How to Choose a Tax Preparer

"The hardest thing in the world to understand is the income tax."
- Albert Einstein

According to the IRS more than 80% of Americans use a tax preparer or tax software to prepare their income tax returns. As tax laws become more complicated, taxpayers need help from professionals to help prepare their returns.

A taxpayer is legally responsible for computing and paying the correct amount of tax even though the return is prepared by someone else. Most return preparers are professional, honest and provide excellent service to their clients. Unfortunately, unscrupulous tax return preparers do exist and can cause huge financial and legal problems for their clients. Examples of improper actions by unscrupulous preparers include the preparation and filing of false income tax returns that claim inflated personal or business expenses, false deductions, unallowable credits or excessive exemptions.

It is important to choose your preparer wisely. Here is advice from the IRS on how to select a preparer:

  • Check the preparer's qualifications. Until 2011, the IRS did not have a requirement for national registration of paid tax return preparers in the United States. Effective January 1, 2011, rules require the registration of almost all paid federal tax return preparers and the assignment to each of a Preparer Tax Identification Number (PTIN). Some paid preparers must pass a national tax law exam and undergo continuing education requirements. Persons who are certified public accountants (CPAs), attorneys or enrolled agents are required to register, but are not required to take the exam and continuing education. Ask your preparer if they have a PIN and ask if the preparer is affiliated with a professional organization and attends continuing education classes.
  • Check the preparer's history. Check to see if the preparer has a questionable history with the Better Business Bureau and check for any disciplinary actions and licensure status through the state boards of accountancy for certified public accountants; the state bar associations for attorneys; and the IRS Office of Enrollment for enrolled agents.
  • How does the preparer charge? Don't use a preparer who charges you a percentage of your refund. If a preparer tells you he or she can get you a bigger refund than other preparers, avoid them. Always make sure that any refund owed to you is sent to you or deposited to your bank account. Never let it be deposited in the preparer's account.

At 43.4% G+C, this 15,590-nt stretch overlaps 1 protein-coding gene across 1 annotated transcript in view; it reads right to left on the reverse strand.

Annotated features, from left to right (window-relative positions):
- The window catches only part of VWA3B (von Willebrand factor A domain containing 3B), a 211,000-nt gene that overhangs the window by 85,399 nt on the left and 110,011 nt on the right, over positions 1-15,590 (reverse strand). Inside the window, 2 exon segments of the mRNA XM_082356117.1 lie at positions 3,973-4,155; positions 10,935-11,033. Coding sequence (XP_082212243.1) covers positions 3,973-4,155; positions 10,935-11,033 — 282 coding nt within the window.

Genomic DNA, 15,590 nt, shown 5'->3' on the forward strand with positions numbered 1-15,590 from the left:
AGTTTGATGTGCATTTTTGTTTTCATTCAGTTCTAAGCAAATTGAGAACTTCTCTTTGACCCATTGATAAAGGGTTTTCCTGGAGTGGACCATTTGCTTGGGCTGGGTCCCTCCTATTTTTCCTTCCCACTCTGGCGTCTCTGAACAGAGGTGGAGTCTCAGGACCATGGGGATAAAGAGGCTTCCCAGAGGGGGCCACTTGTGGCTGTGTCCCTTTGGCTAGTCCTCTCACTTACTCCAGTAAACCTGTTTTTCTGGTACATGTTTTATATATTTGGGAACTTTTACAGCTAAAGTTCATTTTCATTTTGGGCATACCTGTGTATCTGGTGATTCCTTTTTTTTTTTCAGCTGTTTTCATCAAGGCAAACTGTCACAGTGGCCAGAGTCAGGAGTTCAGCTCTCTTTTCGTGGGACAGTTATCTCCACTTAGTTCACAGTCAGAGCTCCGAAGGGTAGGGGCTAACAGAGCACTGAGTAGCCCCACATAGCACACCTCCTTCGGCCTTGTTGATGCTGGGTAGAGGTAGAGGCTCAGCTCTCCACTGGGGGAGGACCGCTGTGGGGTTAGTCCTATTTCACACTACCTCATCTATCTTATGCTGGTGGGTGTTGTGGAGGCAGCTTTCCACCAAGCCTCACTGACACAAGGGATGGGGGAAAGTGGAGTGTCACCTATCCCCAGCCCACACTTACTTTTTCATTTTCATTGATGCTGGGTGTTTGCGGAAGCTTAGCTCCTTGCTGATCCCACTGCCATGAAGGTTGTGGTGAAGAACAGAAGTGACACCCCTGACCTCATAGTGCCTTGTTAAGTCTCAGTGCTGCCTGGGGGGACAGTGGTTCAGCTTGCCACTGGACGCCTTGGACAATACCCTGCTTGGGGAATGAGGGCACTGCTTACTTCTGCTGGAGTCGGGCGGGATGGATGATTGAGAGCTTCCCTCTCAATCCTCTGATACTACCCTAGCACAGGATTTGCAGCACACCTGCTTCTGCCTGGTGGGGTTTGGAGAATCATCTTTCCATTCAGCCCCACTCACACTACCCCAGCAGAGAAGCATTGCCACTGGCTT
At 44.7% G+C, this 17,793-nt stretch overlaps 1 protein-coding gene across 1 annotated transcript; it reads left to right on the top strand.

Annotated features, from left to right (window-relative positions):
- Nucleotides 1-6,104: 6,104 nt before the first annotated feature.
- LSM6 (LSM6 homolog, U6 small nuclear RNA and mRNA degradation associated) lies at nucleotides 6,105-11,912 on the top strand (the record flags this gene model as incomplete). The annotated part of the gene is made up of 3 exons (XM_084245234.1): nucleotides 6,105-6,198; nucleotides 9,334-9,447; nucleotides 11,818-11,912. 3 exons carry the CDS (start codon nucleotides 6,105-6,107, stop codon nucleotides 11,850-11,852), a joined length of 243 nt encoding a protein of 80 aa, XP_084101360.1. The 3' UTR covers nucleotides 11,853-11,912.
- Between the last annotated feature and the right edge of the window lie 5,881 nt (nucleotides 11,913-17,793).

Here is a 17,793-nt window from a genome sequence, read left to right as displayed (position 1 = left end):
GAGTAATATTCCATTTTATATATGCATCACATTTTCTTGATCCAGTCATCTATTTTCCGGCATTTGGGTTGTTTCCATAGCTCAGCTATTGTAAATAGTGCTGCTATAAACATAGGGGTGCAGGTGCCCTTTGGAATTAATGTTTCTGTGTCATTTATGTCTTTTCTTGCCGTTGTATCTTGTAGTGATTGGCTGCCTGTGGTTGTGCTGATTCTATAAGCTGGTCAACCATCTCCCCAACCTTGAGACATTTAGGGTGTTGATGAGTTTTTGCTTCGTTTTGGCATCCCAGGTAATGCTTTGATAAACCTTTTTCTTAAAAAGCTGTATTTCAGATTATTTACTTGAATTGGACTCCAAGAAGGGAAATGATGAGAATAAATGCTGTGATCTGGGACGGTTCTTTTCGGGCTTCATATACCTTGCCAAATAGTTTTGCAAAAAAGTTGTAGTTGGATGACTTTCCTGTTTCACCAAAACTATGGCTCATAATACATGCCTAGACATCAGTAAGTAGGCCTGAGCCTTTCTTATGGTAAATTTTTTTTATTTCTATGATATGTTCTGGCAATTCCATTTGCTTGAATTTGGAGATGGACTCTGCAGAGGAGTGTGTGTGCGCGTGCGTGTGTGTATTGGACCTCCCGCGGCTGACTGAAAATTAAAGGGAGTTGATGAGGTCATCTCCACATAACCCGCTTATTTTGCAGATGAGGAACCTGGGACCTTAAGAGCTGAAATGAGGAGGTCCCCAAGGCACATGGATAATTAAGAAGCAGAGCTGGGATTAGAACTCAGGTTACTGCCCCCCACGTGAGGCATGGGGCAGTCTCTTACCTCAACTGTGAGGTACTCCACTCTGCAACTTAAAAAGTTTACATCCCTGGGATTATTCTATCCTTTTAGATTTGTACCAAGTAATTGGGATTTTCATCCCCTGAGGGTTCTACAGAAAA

• Do they offer electronic filing? Any paid preparer who prepares and files more than 10 returns for clients must file the returns electronically, unless the client opts to file a paper return. More than 1 billion individual tax returns have been safely and securely processed since the debut of electronic filing in 1990. Make sure your preparer offers IRS e-file.
  • Make sure the tax preparer is accessible. Questions an arise at any time. Make sure you will be able to contact the tax preparer after the return has been filed, even after the April due date. Questions can arise several years after you file a return.
  • Provide all records and receipts needed to prepare your return. Reputable preparers will want to see your records and receipts. They will ask you many questions to determine your total income and your qualifications for deductions and credits. Do not use a preparer who is willing to electronically file your return before you receive your Form W-2 by using your last pay stub. This is against IRS e-file rules.
  • Never sign a blank return.
  • Review the entire return before signing it. Before you sign your tax return, review it and ask questions. Make sure you understand everything and are comfortable with the accuracy of the return before you sign it. Remember that you are ultimately responsible and fully liable for all information on the tax return. Just because someone else prepared and signed your tax return does not mean that you are no longer responsible for it. Tax evasion is a crime punishable by up to five years imprisonment and a $250,000 fine.
  • Make sure the preparer signs the form and includes his or her preparer tax identification number (PTIN). A paid preparer must sign the return and include his or her PTIN as required by law. The preparer must also give you a copy of the return.

Some preparers will try to sell you additional products, investments or loans. Don't make any sudden decisions. Take the information home and do research on the product before you commit.

You can report abusive tax preparers to the IRS on Form 14157, Complaint: Tax Return Preparer. Download Form 14157 and fill it out or order by mail at 800-TAX FORM (800-829-3676). The form includes the address where it should be mailed.